President Barack Obama is awarding the highest US military honor to a French-born former Army captain who tackled a suicide bomber while serving in Afghanistan. (Nov. 12)

WASHINGTON — President Obama bestowed the nation’s highest military honor on an Army Captain who rushed a suicide bomber attacking his patrol in Afghanistan three years ago.

But retired Army Capt. Florent Groberg said the Congressional Medal of Honor doesn’t belong to him.

“This medal belongs to the true heroes,” he said. “It also belongs to their families, true heroes who live with that day every day missing one of the members of their families.”

Those heroes, he said, are the four other Americans killed in the attack: Army Command Sgt. Major Kevin Griffin, Army Major Thomas Kennedy, Air Force Major Walter Gray and U.S. Agency for International Development foreign service officer Ragaei Abdelfattah.

“The medal is the greatest honor you can ever receive,” Florent told reporters Thursday in the rain outside the White House. “So I’m honored, overwhelmed, but I hope to become the right carrier for them and better myself as a human being for the rest of my life.”


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Groberg, or “Flo,” as Obama called him, was born in France in 1983, grew up in Bethesda, Md., and became a U.S. citizen the same year he graduated from high school. He competed on the track and cross-country teams at the University of Maryland where, Obama said, he worked hard to shave seconds off his times.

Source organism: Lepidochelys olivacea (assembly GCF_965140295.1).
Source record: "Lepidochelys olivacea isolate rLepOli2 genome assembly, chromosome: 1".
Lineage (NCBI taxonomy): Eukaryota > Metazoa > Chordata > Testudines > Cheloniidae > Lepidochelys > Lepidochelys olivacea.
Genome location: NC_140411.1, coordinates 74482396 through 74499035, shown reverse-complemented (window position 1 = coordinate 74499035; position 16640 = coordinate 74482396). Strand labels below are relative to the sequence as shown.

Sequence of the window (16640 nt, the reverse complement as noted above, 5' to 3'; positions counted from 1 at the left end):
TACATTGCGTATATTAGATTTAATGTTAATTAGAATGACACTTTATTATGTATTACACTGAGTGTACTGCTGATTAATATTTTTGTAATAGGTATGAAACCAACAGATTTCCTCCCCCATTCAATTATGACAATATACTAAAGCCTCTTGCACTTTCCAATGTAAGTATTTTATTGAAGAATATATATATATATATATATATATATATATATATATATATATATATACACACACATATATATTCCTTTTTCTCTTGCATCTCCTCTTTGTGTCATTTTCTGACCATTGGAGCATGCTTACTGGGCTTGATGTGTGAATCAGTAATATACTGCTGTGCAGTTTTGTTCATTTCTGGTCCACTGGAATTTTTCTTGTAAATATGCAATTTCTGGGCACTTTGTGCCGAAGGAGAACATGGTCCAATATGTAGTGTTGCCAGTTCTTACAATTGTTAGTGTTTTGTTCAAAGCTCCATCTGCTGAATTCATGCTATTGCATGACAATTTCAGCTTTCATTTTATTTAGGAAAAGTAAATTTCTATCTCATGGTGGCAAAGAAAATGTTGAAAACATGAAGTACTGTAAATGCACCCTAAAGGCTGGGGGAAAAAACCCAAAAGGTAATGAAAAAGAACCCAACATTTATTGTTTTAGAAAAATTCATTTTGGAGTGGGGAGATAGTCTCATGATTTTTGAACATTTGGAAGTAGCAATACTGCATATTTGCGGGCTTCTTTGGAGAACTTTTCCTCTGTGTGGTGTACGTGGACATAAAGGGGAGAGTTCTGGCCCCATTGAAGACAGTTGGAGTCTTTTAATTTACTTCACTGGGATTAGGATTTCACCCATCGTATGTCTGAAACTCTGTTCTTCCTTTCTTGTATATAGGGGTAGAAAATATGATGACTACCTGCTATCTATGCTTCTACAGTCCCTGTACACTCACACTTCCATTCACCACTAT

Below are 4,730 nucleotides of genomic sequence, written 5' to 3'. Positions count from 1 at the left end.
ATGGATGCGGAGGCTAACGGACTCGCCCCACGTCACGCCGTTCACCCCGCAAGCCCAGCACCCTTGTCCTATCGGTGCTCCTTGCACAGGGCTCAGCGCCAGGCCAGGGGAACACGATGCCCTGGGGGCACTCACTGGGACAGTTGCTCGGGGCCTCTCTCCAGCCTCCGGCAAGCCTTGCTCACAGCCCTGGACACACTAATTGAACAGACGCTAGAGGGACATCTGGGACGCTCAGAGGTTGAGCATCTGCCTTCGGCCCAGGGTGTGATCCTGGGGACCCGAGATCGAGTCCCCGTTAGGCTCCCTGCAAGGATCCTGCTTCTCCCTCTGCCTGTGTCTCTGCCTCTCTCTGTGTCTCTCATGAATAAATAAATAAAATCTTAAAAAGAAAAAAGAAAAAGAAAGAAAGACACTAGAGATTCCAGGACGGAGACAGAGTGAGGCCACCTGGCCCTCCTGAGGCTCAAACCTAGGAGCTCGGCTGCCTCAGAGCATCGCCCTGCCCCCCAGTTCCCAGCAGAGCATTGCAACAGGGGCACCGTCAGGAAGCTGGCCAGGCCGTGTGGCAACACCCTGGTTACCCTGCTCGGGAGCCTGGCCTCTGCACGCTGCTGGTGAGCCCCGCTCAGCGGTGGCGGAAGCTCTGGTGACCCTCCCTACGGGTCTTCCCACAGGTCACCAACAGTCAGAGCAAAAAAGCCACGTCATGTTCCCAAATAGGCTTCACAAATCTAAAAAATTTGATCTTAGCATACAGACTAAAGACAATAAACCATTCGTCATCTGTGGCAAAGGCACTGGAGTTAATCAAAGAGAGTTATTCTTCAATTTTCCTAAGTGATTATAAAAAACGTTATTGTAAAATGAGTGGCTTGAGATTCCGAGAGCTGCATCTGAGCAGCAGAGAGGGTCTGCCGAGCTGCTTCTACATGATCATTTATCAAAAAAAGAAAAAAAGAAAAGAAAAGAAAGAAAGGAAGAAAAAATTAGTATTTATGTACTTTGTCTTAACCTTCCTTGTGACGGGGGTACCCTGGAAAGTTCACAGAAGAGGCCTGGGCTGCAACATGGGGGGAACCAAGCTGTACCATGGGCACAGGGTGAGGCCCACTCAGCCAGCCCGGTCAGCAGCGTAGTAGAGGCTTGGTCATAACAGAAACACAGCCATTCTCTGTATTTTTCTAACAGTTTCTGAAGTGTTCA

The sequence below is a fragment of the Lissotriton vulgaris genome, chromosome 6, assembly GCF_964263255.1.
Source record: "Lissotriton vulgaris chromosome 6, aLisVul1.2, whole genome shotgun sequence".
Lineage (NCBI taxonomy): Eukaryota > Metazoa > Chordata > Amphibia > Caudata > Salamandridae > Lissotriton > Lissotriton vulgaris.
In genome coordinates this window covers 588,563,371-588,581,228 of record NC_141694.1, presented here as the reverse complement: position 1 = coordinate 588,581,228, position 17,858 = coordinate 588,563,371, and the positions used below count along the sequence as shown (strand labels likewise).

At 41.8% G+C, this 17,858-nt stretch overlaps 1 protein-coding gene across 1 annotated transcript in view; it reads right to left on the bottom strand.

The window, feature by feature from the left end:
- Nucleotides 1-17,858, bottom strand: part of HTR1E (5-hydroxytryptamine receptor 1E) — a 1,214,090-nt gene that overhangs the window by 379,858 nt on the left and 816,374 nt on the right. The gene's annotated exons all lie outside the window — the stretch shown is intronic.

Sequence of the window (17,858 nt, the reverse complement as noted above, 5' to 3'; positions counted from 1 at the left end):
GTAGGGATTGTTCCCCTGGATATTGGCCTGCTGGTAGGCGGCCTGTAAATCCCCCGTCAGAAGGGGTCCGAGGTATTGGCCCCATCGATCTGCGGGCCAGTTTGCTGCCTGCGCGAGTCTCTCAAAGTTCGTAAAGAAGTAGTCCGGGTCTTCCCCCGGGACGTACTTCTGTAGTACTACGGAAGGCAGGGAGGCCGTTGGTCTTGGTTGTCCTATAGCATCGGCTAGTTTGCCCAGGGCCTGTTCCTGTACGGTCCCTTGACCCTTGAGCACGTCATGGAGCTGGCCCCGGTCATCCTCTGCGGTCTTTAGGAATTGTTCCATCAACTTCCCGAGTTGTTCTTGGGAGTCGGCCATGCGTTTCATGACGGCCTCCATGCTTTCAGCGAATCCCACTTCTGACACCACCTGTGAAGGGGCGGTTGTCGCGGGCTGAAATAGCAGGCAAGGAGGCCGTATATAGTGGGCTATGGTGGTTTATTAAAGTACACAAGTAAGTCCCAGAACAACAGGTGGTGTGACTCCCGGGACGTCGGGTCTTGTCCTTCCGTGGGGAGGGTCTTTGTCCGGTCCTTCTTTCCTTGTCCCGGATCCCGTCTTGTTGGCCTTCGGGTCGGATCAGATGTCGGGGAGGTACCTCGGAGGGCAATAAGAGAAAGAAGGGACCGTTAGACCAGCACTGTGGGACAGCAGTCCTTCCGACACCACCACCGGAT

“As he found out later, a few seconds could make all the difference,” Obama said Thursday at a Medal of Honor ceremony in the East Room of the White House. “Training. Guts. Teamwork. What made Flo a great runner also made him a great soldier.”

Groberg was on his second deployment to Afghanistan in 2012, serving on a personal protection detail for Army Col. James Mingus, now a brigadier general.

It was on that detail on Aug. 8, 2012, that his patrol was ambushed in a coordinated attack involving motorcycle decoys and two suicide bombers. Groberg spotted the first bomber, grabbing him by his vest and pushing him back until he fell, triggering an explosion knocking Groberg back 15 or 20 feet, breaking his leg and rupturing his eardrum.

Groberg spent nearly three years recovering at Walter Reed National National Military Medical Center. After 33 surgeries, he still walks with a slight limp. Retired from the military, he now serves as a civilian at the Department of Defense.

“And every day that he is serving, he will be wearing a bracelet on his wrist — as he is today — a bracelet that bears the names of his brothers in arms who gave their lives that day,” Obama said.

“The truth is, Flo says that day was the worst day of his life. And that is the stark reality behind these Medal of Honor ceremonies — that for all the valor we celebrate, and all the courage that inspires us, these actions were demanded amid some of the most dreadful moments of war,” he said. “That’s precisely why we honor heroes like Flo — because on his very worst day, he managed to summon his very best.”

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